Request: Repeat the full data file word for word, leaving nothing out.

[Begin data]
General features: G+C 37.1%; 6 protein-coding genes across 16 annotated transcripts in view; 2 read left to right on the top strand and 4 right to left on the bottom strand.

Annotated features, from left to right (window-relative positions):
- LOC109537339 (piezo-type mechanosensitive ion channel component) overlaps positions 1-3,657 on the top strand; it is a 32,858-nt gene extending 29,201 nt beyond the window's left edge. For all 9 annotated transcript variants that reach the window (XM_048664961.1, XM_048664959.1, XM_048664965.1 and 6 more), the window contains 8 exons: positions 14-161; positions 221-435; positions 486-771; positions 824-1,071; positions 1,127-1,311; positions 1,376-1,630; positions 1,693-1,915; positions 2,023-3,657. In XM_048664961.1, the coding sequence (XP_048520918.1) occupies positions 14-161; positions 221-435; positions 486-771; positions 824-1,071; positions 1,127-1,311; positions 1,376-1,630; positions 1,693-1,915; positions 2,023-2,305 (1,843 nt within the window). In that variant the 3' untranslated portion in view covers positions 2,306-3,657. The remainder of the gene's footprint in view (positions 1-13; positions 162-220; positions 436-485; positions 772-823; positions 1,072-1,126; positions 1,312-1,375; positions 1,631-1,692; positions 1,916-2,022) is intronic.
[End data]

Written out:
General features: G+C 37.1%; 6 protein-coding genes across 16 annotated transcripts in view; 2 read left to right on the top strand and 4 right to left on the bottom strand.

Annotated features, from left to right (window-relative positions):
- LOC109537339 (piezo-type mechanosensitive ion channel component) overlaps positions 1-3,657 on the top strand; it is a 32,858-nt gene extending 29,201 nt beyond the window's left edge. For all 9 annotated transcript variants that reach the window (XM_048664961.1, XM_048664959.1, XM_048664965.1 and 6 more), the window contains 8 exons: positions 14-161; positions 221-435; positions 486-771; positions 824-1,071; positions 1,127-1,311; positions 1,376-1,630; positions 1,693-1,915; positions 2,023-3,657. In XM_048664961.1, the coding sequence (XP_048520918.1) occupies positions 14-161; positions 221-435; positions 486-771; positions 824-1,071; positions 1,127-1,311; positions 1,376-1,630; positions 1,693-1,915; positions 2,023-2,305 (1,843 nt within the window). In that variant the 3' untranslated portion in view covers positions 2,306-3,657. The remainder of the gene's footprint in view (positions 1-13; positions 162-220; positions 436-485; positions 772-823; positions 1,072-1,126; positions 1,312-1,375; positions 1,631-1,692; positions 1,916-2,022) is intronic.